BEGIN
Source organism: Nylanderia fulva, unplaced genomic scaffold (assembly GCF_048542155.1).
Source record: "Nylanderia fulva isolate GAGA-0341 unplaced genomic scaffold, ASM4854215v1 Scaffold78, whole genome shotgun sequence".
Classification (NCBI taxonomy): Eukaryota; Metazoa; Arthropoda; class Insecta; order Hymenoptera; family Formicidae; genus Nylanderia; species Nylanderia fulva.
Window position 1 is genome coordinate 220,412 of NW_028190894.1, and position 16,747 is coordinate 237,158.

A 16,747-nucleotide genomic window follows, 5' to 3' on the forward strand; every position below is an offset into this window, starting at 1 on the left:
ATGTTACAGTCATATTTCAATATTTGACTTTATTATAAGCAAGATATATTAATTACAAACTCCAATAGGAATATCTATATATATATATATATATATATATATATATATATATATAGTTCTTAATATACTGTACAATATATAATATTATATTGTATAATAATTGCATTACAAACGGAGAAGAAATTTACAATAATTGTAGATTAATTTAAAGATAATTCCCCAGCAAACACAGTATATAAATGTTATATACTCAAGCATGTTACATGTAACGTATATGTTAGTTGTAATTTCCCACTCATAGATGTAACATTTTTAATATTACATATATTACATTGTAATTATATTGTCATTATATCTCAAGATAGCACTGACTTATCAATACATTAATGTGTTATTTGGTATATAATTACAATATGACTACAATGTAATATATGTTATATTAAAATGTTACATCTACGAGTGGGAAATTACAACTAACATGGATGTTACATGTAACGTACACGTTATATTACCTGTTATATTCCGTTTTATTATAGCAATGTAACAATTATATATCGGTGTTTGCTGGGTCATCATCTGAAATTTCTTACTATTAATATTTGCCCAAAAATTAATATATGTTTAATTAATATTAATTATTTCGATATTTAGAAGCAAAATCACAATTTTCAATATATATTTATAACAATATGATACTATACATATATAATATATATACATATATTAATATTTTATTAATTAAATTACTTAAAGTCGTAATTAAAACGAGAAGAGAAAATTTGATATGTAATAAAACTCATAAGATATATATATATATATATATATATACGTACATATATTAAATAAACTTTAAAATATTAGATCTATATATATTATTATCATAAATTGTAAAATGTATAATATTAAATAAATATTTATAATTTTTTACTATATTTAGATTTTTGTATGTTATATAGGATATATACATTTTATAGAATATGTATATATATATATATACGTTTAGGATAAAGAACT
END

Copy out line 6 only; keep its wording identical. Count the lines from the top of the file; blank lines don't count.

ATGTTACAGTCATATTTCAATATTTGACTTTATTATAAGCAAGATATATTAATTACAAACTCCAATAGGAATATCTATATATATATATATATATATATATATATATATATATATAGTTCTTAATATACTGTACAATATATAATATTATATTGTATAATAATTGCATTACAAACGGAGAAGAAATTTACAATAATTGTAGATTAATTTAAAGATAATTCCCCAGCAAACACAGTATATAAATGTTATATACTCAAGCATGTTACATGTAACGTATATGTTAGTTGTAATTTCCCACTCATAGATGTAACATTTTTAATATTACATATATTACATTGTAATTATATTGTCATTATATCTCAAGATAGCACTGACTTATCAATACATTAATGTGTTATTTGGTATATAATTACAATATGACTACAATGTAATATATGTTATATTAAAATGTTACATCTACGAGTGGGAAATTACAACTAACATGGATGTTACATGTAACGTACACGTTATATTACCTGTTATATTCCGTTTTATTATAGCAATGTAACAATTATATATCGGTGTTTGCTGGGTCATCATCTGAAATTTCTTACTATTAATATTTGCCCAAAAATTAATATATGTTTAATTAATATTAATTATTTCGATATTTAGAAGCAAAATCACAATTTTCAATATATATTTATAACAATATGATACTATACATATATAATATATATACATATATTAATATTTTATTAATTAAATTACTTAAAGTCGTAATTAAAACGAGAAGAGAAAATTTGATATGTAATAAAACTCATAAGATATATATATATATATATATATATACGTACATATATTAAATAAACTTTAAAATATTAGATCTATATATATTATTATCATAAATTGTAAAATGTATAATATTAAATAAATATTTATAATTTTTTACTATATTTAGATTTTTGTATGTTATATAGGATATATACATTTTATAGAATATGTATATATATATATATACGTTTAGGATAAAGAACT